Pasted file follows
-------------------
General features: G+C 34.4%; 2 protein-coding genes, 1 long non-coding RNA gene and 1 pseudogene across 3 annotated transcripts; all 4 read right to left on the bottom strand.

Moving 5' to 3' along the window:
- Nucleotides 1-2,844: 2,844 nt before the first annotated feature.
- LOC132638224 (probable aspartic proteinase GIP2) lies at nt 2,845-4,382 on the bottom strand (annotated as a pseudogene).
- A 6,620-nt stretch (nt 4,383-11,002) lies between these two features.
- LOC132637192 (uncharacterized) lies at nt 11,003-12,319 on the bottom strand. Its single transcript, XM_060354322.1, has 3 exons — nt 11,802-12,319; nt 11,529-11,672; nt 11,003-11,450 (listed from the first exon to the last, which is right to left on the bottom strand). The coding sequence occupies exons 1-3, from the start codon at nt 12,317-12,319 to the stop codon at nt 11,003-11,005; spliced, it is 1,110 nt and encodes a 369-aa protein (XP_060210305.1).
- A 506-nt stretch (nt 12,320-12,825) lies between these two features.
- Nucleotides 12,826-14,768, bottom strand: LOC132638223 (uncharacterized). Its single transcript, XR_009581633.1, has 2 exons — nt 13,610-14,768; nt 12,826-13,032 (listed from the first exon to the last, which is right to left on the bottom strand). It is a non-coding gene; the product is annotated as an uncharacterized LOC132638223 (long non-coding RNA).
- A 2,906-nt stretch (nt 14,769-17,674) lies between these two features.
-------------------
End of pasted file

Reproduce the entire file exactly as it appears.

General features: G+C 34.4%; 2 protein-coding genes, 1 long non-coding RNA gene and 1 pseudogene across 3 annotated transcripts; all 4 read right to left on the bottom strand.

Moving 5' to 3' along the window:
- Nucleotides 1-2,844: 2,844 nt before the first annotated feature.
- LOC132638224 (probable aspartic proteinase GIP2) lies at nt 2,845-4,382 on the bottom strand (annotated as a pseudogene).
- A 6,620-nt stretch (nt 4,383-11,002) lies between these two features.
- LOC132637192 (uncharacterized) lies at nt 11,003-12,319 on the bottom strand. Its single transcript, XM_060354322.1, has 3 exons — nt 11,802-12,319; nt 11,529-11,672; nt 11,003-11,450 (listed from the first exon to the last, which is right to left on the bottom strand). The coding sequence occupies exons 1-3, from the start codon at nt 12,317-12,319 to the stop codon at nt 11,003-11,005; spliced, it is 1,110 nt and encodes a 369-aa protein (XP_060210305.1).
- A 506-nt stretch (nt 12,320-12,825) lies between these two features.
- Nucleotides 12,826-14,768, bottom strand: LOC132638223 (uncharacterized). Its single transcript, XR_009581633.1, has 2 exons — nt 13,610-14,768; nt 12,826-13,032 (listed from the first exon to the last, which is right to left on the bottom strand). It is a non-coding gene; the product is annotated as an uncharacterized LOC132638223 (long non-coding RNA).
- A 2,906-nt stretch (nt 14,769-17,674) lies between these two features.